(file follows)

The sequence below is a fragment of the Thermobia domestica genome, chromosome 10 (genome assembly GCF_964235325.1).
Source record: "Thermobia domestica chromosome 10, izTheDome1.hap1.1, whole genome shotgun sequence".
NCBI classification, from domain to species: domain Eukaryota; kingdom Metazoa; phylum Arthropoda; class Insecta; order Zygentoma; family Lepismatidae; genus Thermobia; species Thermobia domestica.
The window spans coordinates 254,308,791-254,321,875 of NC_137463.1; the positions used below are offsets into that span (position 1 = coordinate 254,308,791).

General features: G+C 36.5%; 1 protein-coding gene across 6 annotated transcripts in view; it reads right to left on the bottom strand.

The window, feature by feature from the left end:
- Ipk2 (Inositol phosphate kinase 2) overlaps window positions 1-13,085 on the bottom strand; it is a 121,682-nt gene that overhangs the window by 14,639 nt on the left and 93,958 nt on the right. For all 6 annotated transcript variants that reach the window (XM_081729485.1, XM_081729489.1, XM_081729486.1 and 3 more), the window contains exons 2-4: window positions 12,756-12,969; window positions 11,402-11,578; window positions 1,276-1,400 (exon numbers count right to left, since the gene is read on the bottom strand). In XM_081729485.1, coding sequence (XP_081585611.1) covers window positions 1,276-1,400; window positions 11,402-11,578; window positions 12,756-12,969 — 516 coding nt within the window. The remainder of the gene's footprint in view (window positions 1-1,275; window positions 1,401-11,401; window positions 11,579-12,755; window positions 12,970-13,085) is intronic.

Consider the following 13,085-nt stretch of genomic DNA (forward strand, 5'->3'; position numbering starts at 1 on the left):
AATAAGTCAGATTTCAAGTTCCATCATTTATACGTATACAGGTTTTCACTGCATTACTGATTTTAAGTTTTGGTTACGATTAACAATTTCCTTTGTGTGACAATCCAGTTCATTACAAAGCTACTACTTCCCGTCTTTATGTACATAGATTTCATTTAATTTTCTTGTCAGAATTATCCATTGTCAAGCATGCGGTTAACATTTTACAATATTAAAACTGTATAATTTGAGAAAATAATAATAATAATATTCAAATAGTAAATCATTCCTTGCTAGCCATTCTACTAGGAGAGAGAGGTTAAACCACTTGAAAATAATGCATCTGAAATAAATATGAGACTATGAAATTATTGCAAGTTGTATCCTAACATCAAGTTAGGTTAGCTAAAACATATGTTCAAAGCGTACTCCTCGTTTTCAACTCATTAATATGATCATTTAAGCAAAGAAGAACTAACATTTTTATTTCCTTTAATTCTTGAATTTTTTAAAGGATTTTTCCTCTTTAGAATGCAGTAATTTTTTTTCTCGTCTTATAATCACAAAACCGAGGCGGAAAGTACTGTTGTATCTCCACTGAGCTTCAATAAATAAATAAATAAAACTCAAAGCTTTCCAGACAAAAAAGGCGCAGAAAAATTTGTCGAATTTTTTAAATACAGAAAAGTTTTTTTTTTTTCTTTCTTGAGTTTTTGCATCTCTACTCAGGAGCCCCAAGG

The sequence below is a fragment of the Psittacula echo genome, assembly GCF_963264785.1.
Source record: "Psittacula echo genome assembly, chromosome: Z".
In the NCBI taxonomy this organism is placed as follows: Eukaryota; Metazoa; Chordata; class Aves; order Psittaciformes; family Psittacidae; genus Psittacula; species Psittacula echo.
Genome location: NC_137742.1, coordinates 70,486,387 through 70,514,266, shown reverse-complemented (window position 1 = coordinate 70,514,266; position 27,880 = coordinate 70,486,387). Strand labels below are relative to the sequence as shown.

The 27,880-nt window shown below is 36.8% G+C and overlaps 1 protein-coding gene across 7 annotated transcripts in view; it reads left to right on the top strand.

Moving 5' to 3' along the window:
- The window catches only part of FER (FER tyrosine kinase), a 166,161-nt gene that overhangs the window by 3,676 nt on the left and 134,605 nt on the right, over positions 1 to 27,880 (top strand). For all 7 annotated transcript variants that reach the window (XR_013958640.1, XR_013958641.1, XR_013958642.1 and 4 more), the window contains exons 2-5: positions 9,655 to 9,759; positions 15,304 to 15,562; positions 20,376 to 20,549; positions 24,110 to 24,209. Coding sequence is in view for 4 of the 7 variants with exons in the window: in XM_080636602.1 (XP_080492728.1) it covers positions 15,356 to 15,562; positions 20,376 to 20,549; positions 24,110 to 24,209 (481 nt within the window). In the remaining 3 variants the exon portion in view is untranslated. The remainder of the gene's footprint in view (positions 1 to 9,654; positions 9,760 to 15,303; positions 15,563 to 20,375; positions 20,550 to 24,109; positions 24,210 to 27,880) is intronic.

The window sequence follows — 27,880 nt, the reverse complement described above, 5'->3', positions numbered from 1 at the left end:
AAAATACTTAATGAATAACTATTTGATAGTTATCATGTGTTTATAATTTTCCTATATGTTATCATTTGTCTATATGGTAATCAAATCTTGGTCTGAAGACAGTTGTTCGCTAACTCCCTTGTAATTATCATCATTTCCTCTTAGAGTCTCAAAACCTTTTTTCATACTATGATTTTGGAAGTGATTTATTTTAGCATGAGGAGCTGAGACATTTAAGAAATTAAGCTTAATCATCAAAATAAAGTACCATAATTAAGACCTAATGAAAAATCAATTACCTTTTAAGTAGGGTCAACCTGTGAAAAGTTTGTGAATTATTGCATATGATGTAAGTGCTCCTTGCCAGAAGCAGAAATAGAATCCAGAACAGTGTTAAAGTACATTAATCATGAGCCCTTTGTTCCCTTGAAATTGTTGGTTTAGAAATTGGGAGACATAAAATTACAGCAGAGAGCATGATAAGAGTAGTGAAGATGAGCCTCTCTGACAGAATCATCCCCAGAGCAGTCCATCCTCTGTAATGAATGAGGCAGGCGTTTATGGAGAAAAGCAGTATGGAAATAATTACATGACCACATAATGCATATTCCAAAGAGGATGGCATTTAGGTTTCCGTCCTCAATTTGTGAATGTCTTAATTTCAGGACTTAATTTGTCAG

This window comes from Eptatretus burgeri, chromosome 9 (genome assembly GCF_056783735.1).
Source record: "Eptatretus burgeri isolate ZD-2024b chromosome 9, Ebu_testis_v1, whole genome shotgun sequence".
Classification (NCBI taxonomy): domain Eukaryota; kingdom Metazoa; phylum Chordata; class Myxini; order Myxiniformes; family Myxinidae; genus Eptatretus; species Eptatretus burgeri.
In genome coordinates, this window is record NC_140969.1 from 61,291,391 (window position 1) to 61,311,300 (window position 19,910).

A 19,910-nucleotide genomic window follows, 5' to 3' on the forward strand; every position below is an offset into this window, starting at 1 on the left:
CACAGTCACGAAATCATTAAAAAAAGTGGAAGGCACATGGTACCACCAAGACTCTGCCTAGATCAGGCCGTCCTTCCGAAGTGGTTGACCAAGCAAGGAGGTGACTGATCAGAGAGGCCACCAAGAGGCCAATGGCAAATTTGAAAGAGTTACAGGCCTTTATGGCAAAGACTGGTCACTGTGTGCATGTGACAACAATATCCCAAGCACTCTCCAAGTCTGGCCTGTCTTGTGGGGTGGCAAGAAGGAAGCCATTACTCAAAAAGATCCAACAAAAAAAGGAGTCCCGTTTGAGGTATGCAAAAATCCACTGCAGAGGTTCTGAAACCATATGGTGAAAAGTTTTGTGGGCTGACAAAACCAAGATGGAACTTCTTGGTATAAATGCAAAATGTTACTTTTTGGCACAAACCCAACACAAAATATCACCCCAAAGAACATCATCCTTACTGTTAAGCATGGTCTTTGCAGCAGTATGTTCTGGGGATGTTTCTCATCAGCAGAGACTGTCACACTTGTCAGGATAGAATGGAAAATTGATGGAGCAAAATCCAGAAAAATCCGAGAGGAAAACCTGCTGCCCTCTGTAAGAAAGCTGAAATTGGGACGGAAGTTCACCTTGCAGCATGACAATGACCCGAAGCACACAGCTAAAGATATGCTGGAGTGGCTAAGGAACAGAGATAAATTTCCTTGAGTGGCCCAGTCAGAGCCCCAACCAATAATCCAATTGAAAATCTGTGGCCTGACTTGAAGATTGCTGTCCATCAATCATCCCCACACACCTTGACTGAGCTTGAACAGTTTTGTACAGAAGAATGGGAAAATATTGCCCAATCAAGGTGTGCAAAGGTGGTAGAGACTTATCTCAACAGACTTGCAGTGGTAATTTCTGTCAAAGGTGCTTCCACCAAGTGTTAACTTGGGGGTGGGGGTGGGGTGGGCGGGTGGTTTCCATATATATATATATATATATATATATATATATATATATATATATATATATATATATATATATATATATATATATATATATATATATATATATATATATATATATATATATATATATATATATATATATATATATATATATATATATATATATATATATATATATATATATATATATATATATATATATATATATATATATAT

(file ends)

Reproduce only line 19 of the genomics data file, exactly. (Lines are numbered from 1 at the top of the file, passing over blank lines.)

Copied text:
This window comes from Eptatretus burgeri, chromosome 9 (genome assembly GCF_056783735.1).